Gratitude. I got this, mon.

Thanks for listening.

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BITN: Traveling phone-less, working less, and eating together more

Posted on: Thursday, May 3rd, 2018
Posted in: Sabbatical Shuffle | Leave a comment

BreakAway themes continue to gain traction in the Real World. Here are some favorites, starting with the seemingly unthinkable idea of tour groups that ban cell phones.

  • Radical Sabbatical Idea: Hang up and hang out

BreakAway was among the first to proclaim that the sky is falling (but nobody is noticing) when phones began to take over the world, the driver’s seat, and even travel and leisure. Want a break from phone-y living? Here’s a tour group for you. Off the Grid founder Zach Beattie says, “The entire focus of the trip is mindful travel.”

In a WashPost article, columnist Elizabeth Bruenig makes a compelling case that Americans need to let go of our obsession with work. She questions the new DC wave of “work requirements” for governmental aid. She reminds us that in other democracies nearly everyone “enjoys the kind of leisure time only our highest paid workers can afford.” And she asserts that we overstate the “dignity” of work and overlook the “dignity of rest.”

Meanwhile, here in MN, local writer Kevyn Burger reminds us that the family meal may be on the Endangered List, but is more vital than ever: “Children from families that routinely sit down to a meal together suffer less depression, obesity and substance abuse.”

Hey, it’s good for parents, too. I’ll eat to that!

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BreakAways In the News Returns!

Posted on: Thursday, March 15th, 2018
Posted in: Blog | Leave a comment

As everyone knows, this site launched 10 years ago before an historic 4-month island-hopping winter with two kids in tow. Since then, sabbaticals and career breaks in the news have been occasionally chronicled by our steadfast staff. While that topic moved aside for cancer reportage and things for a while, we’re pleased to announce: It’s ba-a-a-a-ack!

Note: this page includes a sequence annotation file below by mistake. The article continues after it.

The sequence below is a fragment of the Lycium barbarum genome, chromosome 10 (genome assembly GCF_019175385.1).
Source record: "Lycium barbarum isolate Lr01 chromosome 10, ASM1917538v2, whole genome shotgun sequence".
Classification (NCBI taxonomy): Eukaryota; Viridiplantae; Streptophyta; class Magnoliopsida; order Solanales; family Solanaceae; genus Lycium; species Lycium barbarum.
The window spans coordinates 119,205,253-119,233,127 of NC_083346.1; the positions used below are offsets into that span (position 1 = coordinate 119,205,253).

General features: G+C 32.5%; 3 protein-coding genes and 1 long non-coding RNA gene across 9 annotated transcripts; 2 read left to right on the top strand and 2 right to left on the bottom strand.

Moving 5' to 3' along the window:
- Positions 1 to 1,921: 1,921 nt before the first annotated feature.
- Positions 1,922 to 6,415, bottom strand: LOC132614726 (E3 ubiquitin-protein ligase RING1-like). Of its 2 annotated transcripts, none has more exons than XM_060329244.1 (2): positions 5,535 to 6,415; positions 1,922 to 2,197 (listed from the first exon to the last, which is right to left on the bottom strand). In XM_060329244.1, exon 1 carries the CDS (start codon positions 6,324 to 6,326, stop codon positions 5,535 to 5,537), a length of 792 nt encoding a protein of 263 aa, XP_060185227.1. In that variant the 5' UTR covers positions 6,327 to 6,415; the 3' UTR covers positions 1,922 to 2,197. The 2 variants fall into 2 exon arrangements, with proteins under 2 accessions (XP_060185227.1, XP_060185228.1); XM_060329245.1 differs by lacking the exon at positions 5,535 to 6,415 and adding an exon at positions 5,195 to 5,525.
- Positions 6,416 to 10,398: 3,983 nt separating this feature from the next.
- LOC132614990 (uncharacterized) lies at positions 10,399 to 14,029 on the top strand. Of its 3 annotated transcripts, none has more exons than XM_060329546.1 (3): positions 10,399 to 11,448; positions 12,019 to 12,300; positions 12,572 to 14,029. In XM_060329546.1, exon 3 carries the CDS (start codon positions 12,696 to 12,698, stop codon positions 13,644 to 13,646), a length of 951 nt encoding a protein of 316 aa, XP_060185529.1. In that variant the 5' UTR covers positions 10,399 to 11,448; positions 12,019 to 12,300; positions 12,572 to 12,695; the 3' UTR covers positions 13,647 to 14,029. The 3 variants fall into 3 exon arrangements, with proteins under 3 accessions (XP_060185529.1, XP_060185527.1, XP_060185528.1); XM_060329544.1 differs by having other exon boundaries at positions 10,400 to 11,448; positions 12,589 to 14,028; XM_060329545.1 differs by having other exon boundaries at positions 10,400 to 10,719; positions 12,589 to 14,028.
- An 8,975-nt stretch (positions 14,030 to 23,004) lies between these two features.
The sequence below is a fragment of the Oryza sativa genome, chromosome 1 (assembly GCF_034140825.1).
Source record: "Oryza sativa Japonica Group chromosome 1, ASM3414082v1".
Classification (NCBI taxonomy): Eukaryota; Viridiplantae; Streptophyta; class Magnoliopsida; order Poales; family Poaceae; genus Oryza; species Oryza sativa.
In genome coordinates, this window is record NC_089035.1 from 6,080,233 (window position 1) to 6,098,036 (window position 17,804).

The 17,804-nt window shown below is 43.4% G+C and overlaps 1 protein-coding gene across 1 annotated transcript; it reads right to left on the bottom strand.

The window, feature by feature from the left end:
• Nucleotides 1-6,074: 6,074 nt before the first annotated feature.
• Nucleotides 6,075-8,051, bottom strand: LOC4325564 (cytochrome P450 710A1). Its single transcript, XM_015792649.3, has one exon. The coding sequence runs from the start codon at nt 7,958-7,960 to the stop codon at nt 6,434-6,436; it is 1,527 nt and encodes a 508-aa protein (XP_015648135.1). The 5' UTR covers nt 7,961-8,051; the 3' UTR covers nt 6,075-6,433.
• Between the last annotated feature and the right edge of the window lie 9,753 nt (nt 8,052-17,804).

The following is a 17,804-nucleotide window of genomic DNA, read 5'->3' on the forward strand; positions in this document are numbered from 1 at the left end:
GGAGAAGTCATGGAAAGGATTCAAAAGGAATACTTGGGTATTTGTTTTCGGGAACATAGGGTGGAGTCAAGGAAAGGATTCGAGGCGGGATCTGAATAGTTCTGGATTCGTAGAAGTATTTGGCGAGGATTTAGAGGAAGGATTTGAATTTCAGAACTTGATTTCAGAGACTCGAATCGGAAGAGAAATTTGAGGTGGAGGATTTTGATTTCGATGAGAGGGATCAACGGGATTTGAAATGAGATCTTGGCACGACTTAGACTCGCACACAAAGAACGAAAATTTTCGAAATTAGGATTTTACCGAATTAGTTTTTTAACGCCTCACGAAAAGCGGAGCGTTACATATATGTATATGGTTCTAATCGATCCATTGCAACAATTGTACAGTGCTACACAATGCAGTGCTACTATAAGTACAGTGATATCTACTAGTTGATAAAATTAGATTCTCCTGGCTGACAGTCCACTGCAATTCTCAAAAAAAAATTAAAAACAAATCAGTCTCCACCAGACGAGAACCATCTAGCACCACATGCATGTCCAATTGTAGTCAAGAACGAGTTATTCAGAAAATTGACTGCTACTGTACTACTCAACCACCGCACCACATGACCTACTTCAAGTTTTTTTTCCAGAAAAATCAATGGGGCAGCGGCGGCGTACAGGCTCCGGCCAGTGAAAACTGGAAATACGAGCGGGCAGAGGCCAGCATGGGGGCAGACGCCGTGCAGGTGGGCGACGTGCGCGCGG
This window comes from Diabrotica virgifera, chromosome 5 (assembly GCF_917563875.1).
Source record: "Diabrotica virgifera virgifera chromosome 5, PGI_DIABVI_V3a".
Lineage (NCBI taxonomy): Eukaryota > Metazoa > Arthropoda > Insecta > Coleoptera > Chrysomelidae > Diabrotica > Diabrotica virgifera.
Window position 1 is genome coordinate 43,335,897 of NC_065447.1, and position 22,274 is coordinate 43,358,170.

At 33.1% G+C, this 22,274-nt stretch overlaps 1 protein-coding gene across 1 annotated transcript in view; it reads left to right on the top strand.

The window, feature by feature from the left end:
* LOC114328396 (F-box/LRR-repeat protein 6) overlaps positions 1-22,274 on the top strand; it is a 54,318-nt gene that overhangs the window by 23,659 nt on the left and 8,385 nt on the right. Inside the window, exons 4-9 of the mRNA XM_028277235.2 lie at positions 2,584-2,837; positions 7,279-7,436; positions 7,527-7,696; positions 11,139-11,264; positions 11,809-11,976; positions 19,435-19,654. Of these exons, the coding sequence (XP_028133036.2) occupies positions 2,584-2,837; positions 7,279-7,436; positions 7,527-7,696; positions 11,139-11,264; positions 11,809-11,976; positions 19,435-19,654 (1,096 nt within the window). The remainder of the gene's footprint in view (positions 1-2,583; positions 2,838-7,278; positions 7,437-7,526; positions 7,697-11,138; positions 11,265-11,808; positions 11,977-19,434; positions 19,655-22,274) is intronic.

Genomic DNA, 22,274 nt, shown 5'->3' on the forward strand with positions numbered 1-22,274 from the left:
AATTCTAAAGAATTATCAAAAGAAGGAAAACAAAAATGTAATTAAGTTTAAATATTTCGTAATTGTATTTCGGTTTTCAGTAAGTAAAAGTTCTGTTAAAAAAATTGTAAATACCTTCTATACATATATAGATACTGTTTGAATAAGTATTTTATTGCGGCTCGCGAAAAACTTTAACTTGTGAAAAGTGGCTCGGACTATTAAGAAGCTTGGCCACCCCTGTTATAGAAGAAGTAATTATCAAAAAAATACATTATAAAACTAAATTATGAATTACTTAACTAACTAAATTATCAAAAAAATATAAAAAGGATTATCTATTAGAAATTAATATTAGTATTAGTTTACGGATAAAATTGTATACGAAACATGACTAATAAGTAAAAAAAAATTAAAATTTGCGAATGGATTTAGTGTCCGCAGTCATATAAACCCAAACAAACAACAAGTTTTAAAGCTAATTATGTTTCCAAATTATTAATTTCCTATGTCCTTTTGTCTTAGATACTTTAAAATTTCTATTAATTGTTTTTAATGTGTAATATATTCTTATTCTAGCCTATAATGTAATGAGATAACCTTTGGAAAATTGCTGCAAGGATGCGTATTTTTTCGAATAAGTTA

The more things change, the more BreakAways remain unthinkable for most Americans. So…much of the news in our topic comes from the UK, India—and other lands that value time over money. We will again minimize coverage of foreign work-styles, if out of juvenile jealousy. But the world needs to know that Time Off remains a Thing and actually does show up in lovely streams and news stories, including these…

This savvy resource boasts a simple mission, and I bet you can guess it. They cite the 662 million unused days off as their inspiration. And (no surprise here) they find their funding in many sponsors in the travel industry who would much benefit if folks took more vacation. But wouldn’t we all?

Hey, if FastCo is on board—and manages to get the word “hack” in the headline”—we’re in good hands. Here we have a story about a woman who, with considerable angst and effort, found a way to take a hike for 5 months. Everyone won, and her synopsis is, “ Sometimes the best way to improve your work is to stop working.”